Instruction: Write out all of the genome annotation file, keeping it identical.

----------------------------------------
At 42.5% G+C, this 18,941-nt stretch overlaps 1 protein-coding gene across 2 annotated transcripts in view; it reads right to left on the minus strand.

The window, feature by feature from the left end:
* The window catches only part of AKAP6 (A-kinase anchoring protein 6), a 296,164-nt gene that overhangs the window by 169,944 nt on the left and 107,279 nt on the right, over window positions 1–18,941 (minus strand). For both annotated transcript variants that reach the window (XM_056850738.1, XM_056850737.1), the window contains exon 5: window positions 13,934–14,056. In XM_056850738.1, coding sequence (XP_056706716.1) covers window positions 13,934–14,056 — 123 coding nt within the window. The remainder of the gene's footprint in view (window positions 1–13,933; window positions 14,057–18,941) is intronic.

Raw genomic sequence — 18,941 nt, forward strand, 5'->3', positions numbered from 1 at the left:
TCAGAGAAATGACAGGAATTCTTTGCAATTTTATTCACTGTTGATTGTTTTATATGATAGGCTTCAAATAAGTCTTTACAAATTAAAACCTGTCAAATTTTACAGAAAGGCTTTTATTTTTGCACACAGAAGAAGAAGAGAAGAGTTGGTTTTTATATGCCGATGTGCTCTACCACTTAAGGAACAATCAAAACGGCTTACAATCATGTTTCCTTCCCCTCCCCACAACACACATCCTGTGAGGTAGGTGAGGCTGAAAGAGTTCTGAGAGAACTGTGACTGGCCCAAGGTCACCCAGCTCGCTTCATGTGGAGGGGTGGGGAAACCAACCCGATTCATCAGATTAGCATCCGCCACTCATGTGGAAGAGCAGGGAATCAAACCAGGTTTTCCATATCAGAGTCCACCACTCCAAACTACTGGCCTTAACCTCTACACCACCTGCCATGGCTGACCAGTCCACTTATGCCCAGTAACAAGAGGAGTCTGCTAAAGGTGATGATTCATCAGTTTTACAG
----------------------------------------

At 42.5% G+C, this 18,941-nt stretch overlaps 1 protein-coding gene across 2 annotated transcripts in view; it reads right to left on the minus strand.

The window, feature by feature from the left end:
* The window catches only part of AKAP6 (A-kinase anchoring protein 6), a 296,164-nt gene that overhangs the window by 169,944 nt on the left and 107,279 nt on the right, over window positions 1–18,941 (minus strand). For both annotated transcript variants that reach the window (XM_056850738.1, XM_056850737.1), the window contains exon 5: window positions 13,934–14,056. In XM_056850738.1, coding sequence (XP_056706716.1) covers window positions 13,934–14,056 — 123 coding nt within the window. The remainder of the gene's footprint in view (window positions 1–13,933; window positions 14,057–18,941) is intronic.

Raw genomic sequence — 18,941 nt, forward strand, 5'->3', positions numbered from 1 at the left:
TCAGAGAAATGACAGGAATTCTTTGCAATTTTATTCACTGTTGATTGTTTTATATGATAGGCTTCAAATAAGTCTTTACAAATTAAAACCTGTCAAATTTTACAGAAAGGCTTTTATTTTTGCACACAGAAGAAGAAGAGAAGAGTTGGTTTTTATATGCCGATGTGCTCTACCACTTAAGGAACAATCAAAACGGCTTACAATCATGTTTCCTTCCCCTCCCCACAACACACATCCTGTGAGGTAGGTGAGGCTGAAAGAGTTCTGAGAGAACTGTGACTGGCCCAAGGTCACCCAGCTCGCTTCATGTGGAGGGGTGGGGAAACCAACCCGATTCATCAGATTAGCATCCGCCACTCATGTGGAAGAGCAGGGAATCAAACCAGGTTTTCCATATCAGAGTCCACCACTCCAAACTACTGGCCTTAACCTCTACACCACCTGCCATGGCTGACCAGTCCACTTATGCCCAGTAACAAGAGGAGTCTGCTAAAGGTGATGATTCATCAGTTTTACAG